Projections show that the global crane market will reach a size of $49.64 billion by 2028.
Various types of cranes are available and they’re used in a range of industries. As with any mechanical equipment, crane parts can fail. It’s important to understand what parts can fail and why so that you can take measures to keep things safe and operational.
For a rundown of some of the most common crane part failures, keep reading.
All cranes have electrical components to help them perform various operations. Electrical component failures are among the most common issues that all types of cranes experience. Electrical failures may not be obvious, so you need to ensure all parts are regularly inspected and maintained.
Sometimes the motor may not start when instructed to, or conversely, it may not stop when instructed to. This can happen when there are issues with welded contacts sticking. Regular inspections will help you spot this, and you can clean the contacts to prevent it from happening.
Electronic Component Failures
Electrical components will wear down with use just like any other parts. This is unavoidable, so it’s important to regularly perform checks of all parts to assess their condition.
When you notice any parts that are particularly worn you should have them replaced. You want to do this before they reach the point of failure to avoid any downtime.
Misuse of Equipment
Any crane operators should be fully trained to ensure they operate cranes safely and properly. This is just as true for small workstation cranes as it is for much larger bridge cranes. Improper operation can cause damage to crane parts and other property, and also presents a health and safety risk.
Loads should always be lifted vertically. This will reduce wear on the ropes and prevent swinging. Operators should also avoid turning long objects with the pendant cable as this can put extra strain on the entire crane.
When using mobile cranes, operators need to plan out their routes properly. This will stop them from crashing into any other equipment or workers.
Load weights must never be exceeded. These are in place for a reason, and going over them could damage a crane or even cause it to tip over.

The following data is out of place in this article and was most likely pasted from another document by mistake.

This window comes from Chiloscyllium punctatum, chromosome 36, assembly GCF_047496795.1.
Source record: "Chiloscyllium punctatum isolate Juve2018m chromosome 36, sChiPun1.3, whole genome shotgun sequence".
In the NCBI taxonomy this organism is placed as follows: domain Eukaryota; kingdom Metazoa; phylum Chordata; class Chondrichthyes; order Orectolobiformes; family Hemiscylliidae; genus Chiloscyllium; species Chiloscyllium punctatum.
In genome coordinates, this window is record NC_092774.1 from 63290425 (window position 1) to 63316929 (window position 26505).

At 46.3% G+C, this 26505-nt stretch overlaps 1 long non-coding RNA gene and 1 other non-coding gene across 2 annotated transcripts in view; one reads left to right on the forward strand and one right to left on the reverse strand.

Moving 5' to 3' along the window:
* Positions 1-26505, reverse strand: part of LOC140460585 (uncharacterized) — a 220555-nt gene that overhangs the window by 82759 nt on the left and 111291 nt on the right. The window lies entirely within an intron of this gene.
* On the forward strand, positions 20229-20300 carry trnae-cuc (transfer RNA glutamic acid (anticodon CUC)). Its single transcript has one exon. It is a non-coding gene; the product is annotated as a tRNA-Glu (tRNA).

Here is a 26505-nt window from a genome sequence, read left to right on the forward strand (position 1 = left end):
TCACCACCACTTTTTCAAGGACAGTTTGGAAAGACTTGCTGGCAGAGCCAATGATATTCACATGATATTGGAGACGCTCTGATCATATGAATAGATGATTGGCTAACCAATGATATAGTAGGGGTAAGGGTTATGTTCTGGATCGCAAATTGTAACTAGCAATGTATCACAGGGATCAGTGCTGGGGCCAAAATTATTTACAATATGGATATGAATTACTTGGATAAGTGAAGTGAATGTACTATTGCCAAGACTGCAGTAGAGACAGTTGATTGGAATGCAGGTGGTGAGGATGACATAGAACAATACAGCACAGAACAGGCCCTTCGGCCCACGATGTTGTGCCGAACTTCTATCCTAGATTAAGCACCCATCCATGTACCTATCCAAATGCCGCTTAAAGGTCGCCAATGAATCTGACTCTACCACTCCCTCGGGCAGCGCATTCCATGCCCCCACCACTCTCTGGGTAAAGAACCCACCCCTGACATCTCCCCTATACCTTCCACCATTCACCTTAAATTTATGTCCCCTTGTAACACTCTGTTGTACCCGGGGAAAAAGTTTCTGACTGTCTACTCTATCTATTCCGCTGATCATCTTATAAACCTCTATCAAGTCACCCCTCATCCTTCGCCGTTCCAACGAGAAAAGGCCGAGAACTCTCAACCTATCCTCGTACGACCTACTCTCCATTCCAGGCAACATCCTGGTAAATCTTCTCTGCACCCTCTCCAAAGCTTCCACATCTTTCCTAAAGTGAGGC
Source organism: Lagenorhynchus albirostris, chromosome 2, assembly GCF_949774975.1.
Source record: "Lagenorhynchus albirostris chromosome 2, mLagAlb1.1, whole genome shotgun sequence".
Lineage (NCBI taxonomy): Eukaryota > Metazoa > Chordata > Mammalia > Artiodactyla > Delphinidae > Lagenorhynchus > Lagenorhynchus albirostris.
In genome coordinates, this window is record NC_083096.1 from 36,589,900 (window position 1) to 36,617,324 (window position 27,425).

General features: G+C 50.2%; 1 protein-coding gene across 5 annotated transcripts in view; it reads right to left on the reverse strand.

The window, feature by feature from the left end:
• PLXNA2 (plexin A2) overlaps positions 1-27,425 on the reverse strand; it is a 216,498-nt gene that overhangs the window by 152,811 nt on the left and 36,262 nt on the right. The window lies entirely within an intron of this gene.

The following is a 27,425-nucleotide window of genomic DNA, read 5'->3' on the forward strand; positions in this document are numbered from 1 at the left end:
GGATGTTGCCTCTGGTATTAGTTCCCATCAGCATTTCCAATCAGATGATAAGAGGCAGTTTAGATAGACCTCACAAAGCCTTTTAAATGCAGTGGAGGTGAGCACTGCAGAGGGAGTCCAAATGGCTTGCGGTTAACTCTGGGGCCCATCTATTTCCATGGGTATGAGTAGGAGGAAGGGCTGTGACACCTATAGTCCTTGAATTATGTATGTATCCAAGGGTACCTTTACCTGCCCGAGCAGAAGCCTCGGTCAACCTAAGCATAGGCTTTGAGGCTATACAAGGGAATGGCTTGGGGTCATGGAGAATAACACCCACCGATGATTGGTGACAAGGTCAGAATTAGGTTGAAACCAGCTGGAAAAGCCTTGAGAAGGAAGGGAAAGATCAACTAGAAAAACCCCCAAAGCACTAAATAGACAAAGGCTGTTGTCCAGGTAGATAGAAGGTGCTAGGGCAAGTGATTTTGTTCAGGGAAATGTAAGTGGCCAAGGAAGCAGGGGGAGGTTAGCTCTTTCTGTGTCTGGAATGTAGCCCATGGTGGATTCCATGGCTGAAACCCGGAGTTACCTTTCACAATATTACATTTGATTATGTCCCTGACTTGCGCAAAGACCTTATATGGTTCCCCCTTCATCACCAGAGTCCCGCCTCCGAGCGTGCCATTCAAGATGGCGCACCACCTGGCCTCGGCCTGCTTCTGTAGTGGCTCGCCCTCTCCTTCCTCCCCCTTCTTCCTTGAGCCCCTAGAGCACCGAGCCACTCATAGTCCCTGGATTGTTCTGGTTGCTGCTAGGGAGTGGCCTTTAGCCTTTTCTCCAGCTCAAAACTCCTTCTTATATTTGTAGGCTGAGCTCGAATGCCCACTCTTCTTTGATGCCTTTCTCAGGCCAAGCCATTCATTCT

Operators should only ever lift loads steadily and slowly. Shock loads can cause excessive amounts of tension which can again damage a crane and potentially cause it to tip.
Make sure your workers are always operating safely and adhering to the manufacturer’s guidelines.
Even if a crane is only ever used correctly, parts will inevitably wear down. This tends to be more true of moving parts but also occurs with electronics.
Gearboxes are essential for proper operation, and replacing them can be time-consuming. Check these regularly so that you don’t end up experiencing unexpected downtime. Bear in mind that an oil leak can also cause a gearbox to fail.
Brakes will always wear down with use. The manufacturer may provide guidelines on how often they should be replaced, but this can vary depending on how much use a crane gets. Regular inspections will allow you to keep an eye on the state of the brakes on a crane.
Gearing and Bearings
To keep these running smoothly they need regular lubrication. You can use grease for rollers, plain bearings, and wire ropes. Oil is more suitable for ball bearings and roller bearings.
A lack of lubrication can cause these parts to fail quickly. Make sure they’re always sufficiently lubricated.
Hoist Ropes, Chains, and Chain Hoists
These ropes and chains also need to be lubricated to prevent rapid wear. Without enough lubrication, just weeks of use can cause these to fail. Hoist ropes may also start to rust, which can cause them to splinter and break.
The manufacturer’s instructions will tell you how often you should be inspecting these parts to make sure they’re well lubricated. If a crane gets a lot of use, you might want to inspect it more often.
Maintaining ropes and chains properly will help prevent downtime, save money, and maintain health and safety.
Several other factors can affect the lifespan of chains and ropes, such as:
- Excessive loading
- Quick loading (shock loads)
- Sling design
You also need to consider the environment that a crane is operating. Excessive heat and chemical exposure can cause damage. If possible, you should avoid using a crane in such environments, but if you can’t avoid it then you should inspect the crane parts more often as they’re likely to wear down quicker.
Crane Skew and Alignment Issues
If an overhead crane isn’t properly aligned it can create excess stress on the whole crane system. This can lead to damage to the runway beams, tie-backs, building support structures, and more. It will also wear various parts faster than normal.
Regular inspections can determine any alignment issues. If any are found, they can then be remedied to prevent further issues.
Keeping Crane Parts in Good Condition
One of the best ways to ensure all crane parts are kept in a good state is through regular inspections and maintenance. This will highlight if there are any issues, and you can deal with them before they develop into much larger problems.
Shannahan Crane and Hoist provides a range of services such as safety inspections, equipment upgrades, and certified load testing. We can work with jib cranes, gantry cranes, bridge cranes, and more. To find out more about how we can help your business, click here to contact us today.